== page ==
Joel Richardson

The primary purpose of this article is to catalogue a partial list of historians, Bible scholars, commentators, and teachers, both Jewish and Christian, whose interpretations of “Gog of Magog” of Ezekiel 38-39 support the view that Gog is one and the same with the Antichrist / Beast of the New Testament. We will also identify the scholars who identify Gog and his hordes as coming from the region of modern day Turkey or the Turkish border in Syria, as opposed to modern day Russia. In this survey, it will become apparent that the widely popular modern view of Gog as an eschatological character distinct from the Antichrist, who comes from Russia, is largely a modern novelty, representing a significant minority position within Church history.

Joel Richardson WND

In early October, when a single mortar shell launched from Syria missed its target and reached Turkey’s borders, Turkish Prime Minister Tayyip Erdogan, was enraged.

In referring to the mere possibility of an attack launched from within Syria, Erdogan declared, “If there is a terror operation, if an irritant, emerges, then intervention would be our most natural right.”

A guest post from my friend Robert Sievers. Robert's blog is Unraveling Islam

The more I investigate Islam, the more spiritual reversals come leaping to the forefront. Sometimes these theological inversions are incredibly profound, and teaching me something new about Christ I had not seen before. Sometimes they teach me something about myself.

Joel Richardson

Among the many controversial and highly debated portions of Scripture, Matthew 24, most often referred to as “The Olivet Discourse,” or alternately, "The Olivet Prophecy," is certainly close to the top of the list. The debate primarily swirls around the timing of the fulfillment of the prophecy. What time period was Jesus referring to? Preterist interpreters argue that the entirety of this prophecy was fulfilled in the events that surrounded the destruction of Jerusalem and the Jewish Temple in 70 A.D. Many Futurists, myself included, believe that Jesus was speaking here entirely of the last days. Many other commentators however, take a rather nebulous, confused or mixed view, seeing portions of the prophecy as speaking of the events of 70 A.D., other portions speaking of the last days, and other portions applying to all of history. C.A. Carson for instance, a brilliant scholar by any standard, outlines the passage as follows:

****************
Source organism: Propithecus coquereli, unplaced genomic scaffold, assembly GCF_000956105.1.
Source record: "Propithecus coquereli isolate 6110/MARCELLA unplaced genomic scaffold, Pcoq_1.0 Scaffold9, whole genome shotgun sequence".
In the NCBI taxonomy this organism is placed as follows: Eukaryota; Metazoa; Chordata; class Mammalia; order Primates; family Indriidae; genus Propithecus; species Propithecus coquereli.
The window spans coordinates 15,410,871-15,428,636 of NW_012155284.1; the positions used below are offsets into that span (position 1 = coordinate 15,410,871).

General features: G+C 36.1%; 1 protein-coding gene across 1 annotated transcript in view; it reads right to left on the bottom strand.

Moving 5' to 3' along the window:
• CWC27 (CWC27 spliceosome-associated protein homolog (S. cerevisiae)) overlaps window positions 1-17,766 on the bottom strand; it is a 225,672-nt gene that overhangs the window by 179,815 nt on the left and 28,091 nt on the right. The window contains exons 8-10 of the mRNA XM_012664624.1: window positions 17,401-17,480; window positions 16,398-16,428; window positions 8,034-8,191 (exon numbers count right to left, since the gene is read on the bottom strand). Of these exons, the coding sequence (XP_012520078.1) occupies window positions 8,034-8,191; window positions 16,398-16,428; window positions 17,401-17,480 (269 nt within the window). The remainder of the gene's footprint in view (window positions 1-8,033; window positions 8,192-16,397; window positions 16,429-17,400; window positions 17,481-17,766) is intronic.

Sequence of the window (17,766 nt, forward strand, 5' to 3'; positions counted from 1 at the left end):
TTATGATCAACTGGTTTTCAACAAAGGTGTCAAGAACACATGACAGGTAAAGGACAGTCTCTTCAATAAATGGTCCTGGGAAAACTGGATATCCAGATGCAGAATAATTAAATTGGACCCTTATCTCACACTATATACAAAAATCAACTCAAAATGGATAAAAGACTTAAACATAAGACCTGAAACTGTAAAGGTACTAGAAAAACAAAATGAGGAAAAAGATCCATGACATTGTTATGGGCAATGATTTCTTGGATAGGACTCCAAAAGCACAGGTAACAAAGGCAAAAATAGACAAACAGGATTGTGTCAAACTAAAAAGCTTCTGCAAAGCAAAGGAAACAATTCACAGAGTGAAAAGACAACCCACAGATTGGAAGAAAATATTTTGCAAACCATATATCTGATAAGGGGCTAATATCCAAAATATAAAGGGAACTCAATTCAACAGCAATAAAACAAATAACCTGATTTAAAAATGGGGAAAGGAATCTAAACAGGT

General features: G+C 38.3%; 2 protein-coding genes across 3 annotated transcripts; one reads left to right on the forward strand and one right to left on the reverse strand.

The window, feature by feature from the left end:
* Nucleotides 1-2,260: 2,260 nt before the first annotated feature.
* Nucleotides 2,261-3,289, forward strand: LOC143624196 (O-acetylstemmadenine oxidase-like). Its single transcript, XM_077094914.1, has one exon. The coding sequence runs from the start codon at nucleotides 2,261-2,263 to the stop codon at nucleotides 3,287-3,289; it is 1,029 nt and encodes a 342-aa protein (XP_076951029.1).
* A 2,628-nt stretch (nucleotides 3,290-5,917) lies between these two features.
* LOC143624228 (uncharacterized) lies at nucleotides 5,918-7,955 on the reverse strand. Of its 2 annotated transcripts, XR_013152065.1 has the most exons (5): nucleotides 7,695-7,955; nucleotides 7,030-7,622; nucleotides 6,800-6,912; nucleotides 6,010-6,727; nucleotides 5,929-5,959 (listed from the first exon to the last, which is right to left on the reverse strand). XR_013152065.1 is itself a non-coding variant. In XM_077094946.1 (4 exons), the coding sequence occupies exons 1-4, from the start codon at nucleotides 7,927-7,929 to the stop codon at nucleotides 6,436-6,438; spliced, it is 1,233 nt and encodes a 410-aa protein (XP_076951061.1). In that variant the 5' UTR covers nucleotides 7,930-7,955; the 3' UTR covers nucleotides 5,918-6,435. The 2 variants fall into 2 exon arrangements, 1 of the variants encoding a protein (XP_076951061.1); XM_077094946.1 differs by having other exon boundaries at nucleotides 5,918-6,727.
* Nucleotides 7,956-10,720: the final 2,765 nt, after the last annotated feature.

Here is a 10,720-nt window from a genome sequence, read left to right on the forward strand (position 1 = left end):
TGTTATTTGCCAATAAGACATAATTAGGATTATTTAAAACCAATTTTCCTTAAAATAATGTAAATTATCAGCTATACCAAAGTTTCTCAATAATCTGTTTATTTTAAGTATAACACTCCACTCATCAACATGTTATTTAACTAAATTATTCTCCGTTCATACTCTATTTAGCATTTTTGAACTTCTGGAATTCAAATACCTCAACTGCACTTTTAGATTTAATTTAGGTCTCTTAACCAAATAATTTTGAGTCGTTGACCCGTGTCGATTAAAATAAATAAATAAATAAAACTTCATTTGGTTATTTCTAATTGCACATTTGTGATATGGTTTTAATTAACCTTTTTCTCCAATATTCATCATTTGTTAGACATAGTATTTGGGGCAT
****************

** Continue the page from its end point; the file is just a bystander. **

Announcing the Kansas City Prophetical School. KCPS exists as a series of open meetings and convocations with the purpose of exalting Jesus Christ and mining precious truths from the Word of God concerning the critical issues of our time. We are especially focused on equipping...

One of my favorite portions of Scripture to study the past couple of years has been The Book of Daniel. To this end, I've acquired a substantial library of commentaries on Daniel. For my fellow bibliophiles, I snapped a pic and inserted it at bottom of this post. So recently, I acquired a copy of a commentary by Uriah Smith. Smith died in 1903, but this particular edition of his commentary was published in the 1950's. It is filled with various pictures classically definitive of the period, some of which I thought would be fun to share here. The pictures below were featured in Smith's commentary to highlight (according to the editors) the modern day fulfillment of Daniel 12:4. To preface, Daniel 12:4 is a verse that is very commonly misunderstood and misinterpreted. From the KJV, it reads as follows:

Joel Richardson

The purpose of this paper is to discuss a common exegetical error made in the interpretation and identification of the peoples and places mentioned within various Biblical prophecies. While this error is common in the interpretation of many Biblical prophecies, it is most pronounced in the popular exegesis of Ezekiel 38 & 39. The problem, as we will discuss below, is the use an improper or inconsistent method of interpretation. Let us begin by identifying the two methods of interpretation most commonly employed by conservative evangelical, futurist exegetes.

Joel Richardson WND Note: Some of the following commentary has understandably offended some folks, including Christians, because of its "tone". While the primary underlying message of the article is entirely serious, please recognize that some portions were intended to be playfully over-the-top in their politically charged rhetoric. These comments should not be taken too seriously. Recognizing that my perhaps unique sense of humor is not always recognized as such, I will make every effort in the future to refrain from making comments that could easily be misunderstood.

In light of President Obama’s re-election, it is essential to briefly detail some of the reasons why Christians should rise above the depression and hopelessness that has gripped so many American conservatives.

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